This month, Energizer launched Energizer Recharge, rechargeable AA and AAA batteries that use materials recycled from batteries that once powered hybrid electric cards — another industry first.

Other recently launched products include light fixtures that are installed without the need for hard wiring. Energizer also is looking at expanding the use of its batteries in remote controls for window blinds and other household products.

Energizer recently switched ad agencies, hiring San Francisco-based Camp + King to better connect its Energizer and Eveready brands with consumers. Staff from Camp + King and Energizer marketing executives sat around a table at the battery company’s headquarters this month to work on a new ad campaign debuting in the fall.

As part of the new campaign, Energizer’s mascot, the sunglasses-wearing, drum-beating Energizer Bunny, will be elevated to a more visible role.

“With the new agency, we’re looking at how do we think differently about the bunny, which has been the same since 1989,” Atkinson said.

The company’s plans include developing new advertising content for smartphones, iPads and other electronic devices. While the campaign’s details won’t be unveiled for a few months, Atkinson said: “It’s bigger, better, bunnier across all screens.”

Michelle Atkinson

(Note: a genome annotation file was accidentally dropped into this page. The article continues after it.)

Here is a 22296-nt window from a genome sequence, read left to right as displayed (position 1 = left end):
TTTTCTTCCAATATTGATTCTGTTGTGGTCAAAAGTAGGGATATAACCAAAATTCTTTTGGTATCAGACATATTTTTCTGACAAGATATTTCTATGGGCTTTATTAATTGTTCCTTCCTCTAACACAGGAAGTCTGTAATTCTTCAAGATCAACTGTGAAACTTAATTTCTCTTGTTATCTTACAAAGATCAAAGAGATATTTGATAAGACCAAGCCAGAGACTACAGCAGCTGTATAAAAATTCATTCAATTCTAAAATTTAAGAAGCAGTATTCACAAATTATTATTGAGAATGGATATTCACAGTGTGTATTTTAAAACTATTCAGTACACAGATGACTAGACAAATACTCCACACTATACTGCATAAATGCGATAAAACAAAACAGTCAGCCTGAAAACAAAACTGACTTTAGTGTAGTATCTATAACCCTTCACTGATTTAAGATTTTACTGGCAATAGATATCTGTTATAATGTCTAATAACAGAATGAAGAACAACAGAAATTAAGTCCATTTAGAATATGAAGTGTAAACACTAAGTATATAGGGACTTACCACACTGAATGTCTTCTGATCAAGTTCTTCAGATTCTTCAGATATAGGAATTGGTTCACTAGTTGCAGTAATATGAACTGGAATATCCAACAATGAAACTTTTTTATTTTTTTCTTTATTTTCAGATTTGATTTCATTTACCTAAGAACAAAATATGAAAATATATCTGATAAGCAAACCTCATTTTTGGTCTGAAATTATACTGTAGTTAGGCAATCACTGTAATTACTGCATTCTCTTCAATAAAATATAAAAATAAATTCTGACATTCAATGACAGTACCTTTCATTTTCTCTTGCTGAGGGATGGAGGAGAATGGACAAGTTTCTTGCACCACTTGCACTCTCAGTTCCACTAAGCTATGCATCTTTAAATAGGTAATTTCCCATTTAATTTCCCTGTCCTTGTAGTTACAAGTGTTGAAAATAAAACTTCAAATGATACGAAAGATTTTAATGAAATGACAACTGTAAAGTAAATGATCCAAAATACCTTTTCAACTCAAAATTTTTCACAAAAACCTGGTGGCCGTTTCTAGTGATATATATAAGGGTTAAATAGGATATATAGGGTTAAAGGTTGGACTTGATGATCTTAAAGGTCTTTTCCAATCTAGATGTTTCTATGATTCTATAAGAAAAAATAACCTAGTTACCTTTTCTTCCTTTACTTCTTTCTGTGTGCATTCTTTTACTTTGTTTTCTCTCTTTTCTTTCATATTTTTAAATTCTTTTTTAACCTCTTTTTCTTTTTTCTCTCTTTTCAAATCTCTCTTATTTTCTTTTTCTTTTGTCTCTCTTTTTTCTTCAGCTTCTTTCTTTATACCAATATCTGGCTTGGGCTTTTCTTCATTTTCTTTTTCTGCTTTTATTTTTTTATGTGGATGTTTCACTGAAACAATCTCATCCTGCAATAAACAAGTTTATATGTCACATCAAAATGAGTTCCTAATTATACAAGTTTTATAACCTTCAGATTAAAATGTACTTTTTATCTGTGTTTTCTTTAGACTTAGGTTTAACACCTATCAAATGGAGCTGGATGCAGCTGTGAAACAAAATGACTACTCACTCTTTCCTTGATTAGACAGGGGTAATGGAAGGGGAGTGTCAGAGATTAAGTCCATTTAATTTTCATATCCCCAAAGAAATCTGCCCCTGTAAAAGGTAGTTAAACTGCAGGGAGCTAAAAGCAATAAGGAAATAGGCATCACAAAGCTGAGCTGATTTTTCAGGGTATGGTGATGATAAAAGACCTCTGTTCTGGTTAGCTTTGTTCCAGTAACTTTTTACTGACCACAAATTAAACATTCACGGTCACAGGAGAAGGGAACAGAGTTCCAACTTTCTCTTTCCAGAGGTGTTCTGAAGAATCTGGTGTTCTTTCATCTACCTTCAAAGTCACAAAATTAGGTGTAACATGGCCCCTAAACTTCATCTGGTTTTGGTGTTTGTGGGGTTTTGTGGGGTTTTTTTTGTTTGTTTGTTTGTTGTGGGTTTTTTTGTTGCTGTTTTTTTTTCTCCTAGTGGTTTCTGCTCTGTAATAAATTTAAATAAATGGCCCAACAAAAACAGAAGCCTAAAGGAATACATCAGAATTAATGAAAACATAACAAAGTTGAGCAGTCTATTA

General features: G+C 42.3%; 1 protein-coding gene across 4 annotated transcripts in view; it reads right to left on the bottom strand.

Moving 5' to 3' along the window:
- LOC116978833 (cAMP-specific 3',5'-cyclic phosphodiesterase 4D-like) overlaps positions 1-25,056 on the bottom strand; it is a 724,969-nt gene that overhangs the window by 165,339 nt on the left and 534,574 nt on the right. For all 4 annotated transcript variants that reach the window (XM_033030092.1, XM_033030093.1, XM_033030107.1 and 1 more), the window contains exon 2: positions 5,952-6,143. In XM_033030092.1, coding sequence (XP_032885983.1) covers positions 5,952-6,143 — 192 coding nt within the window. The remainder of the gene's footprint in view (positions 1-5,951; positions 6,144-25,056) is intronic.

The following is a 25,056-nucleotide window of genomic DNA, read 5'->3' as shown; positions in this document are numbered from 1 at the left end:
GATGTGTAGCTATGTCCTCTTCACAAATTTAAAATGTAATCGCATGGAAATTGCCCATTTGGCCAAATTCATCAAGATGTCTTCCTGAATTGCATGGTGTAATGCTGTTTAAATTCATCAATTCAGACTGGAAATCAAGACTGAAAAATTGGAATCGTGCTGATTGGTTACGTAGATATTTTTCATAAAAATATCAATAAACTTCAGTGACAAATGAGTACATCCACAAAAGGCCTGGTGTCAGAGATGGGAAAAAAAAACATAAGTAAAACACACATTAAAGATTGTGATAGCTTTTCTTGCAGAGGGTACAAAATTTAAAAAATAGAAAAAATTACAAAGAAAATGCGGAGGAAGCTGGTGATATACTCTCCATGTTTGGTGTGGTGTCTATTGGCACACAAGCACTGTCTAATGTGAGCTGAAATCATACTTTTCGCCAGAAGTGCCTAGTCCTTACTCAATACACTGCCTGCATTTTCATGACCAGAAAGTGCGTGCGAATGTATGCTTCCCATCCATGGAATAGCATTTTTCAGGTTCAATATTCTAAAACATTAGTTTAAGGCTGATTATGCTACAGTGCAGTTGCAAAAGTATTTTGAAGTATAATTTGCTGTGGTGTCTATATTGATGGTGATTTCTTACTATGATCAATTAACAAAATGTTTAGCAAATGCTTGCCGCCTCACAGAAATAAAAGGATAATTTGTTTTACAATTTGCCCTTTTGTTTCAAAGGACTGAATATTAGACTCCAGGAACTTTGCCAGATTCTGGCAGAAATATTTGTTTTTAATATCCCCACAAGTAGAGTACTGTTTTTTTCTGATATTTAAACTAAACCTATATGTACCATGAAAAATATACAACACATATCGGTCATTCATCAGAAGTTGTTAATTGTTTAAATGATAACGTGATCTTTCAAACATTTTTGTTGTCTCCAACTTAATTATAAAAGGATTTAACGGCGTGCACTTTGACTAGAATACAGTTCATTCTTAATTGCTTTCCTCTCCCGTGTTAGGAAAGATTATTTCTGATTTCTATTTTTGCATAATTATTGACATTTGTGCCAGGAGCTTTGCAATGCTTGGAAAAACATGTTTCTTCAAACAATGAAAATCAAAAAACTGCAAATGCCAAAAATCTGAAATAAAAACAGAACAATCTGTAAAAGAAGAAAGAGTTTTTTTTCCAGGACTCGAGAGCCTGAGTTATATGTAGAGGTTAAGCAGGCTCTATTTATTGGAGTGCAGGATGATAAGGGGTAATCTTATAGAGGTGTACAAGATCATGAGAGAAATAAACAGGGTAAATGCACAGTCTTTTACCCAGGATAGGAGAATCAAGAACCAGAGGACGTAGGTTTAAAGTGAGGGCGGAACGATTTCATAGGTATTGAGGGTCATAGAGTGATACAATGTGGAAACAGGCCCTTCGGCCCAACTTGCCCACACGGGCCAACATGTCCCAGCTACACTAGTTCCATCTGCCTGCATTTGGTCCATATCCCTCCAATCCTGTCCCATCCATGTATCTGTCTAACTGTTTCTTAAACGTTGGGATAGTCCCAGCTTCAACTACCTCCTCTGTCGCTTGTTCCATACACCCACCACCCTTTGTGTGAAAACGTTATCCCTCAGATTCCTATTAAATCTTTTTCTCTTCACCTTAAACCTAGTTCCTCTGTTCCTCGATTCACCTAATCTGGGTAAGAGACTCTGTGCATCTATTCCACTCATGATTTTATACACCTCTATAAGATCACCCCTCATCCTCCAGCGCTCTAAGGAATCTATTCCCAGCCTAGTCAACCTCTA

Michelle Atkinson, Energizer's chief consumer officer. 

As it plans to raise the bunny’s profile, Energizer is pursuing legal action to protect its intellectual property rights with the mascot. Last month, Energizer sued rival Duracell in federal court, alleging Duracell’s use of a pink bunny on its packaging in the U.S. is too similar to the Energizer Bunny. That case, filed in St. Louis federal court, remains pending.

Energizer also is focusing on increasing its licensing deals for backup power for mobile devices and other products. A licensing deal Energizer recently signed will put licensed Energizer Bunny Halloween costumes on store shelves this fall.

The drum-beating bunny won’t make a reappearance at a popular St. Louis event, the annual hot air balloon race in Forest Park, however. The last time the Energizer Bunny participated in the event was in 2014.

Energizer is moving away from experiential marketing events it previously sponsored, including nighttime running races that coincided with the launch of its 2011 “Now that’s positivenergy” ad campaign, Atkinson said.


Changes underway at Energizer come as its biggest competitor, Duracell, also is in transition mode. Warren Buffett’s Berkshire Hathaway announced in 2014 that it’s buying Duracell from Procter & Gamble.

“They are focused at a time when the market has been more rational than it has been in years,” the analyst Chappell said of Energizer.

For years, Energizer and Duracell engaged in pricing wars, and offered larger packages with more batteries without raising prices. The strategy to retain market share cut deeply into margins, however.

Having Berkshire Hathaway as a rival instead of P&G will likely stabilize the market, according to RBC Capital Markets analyst Nik Modi.

“We believe the battery profit pool is poised to improve following Berkshire Hathaway’s acquisition of Duracell, as Berkshire is likely to emphasize cash over volume,” Modi wrote in a recent research note.

Lisa Brown • 314-340-8127

@lisabrownstl on Twitter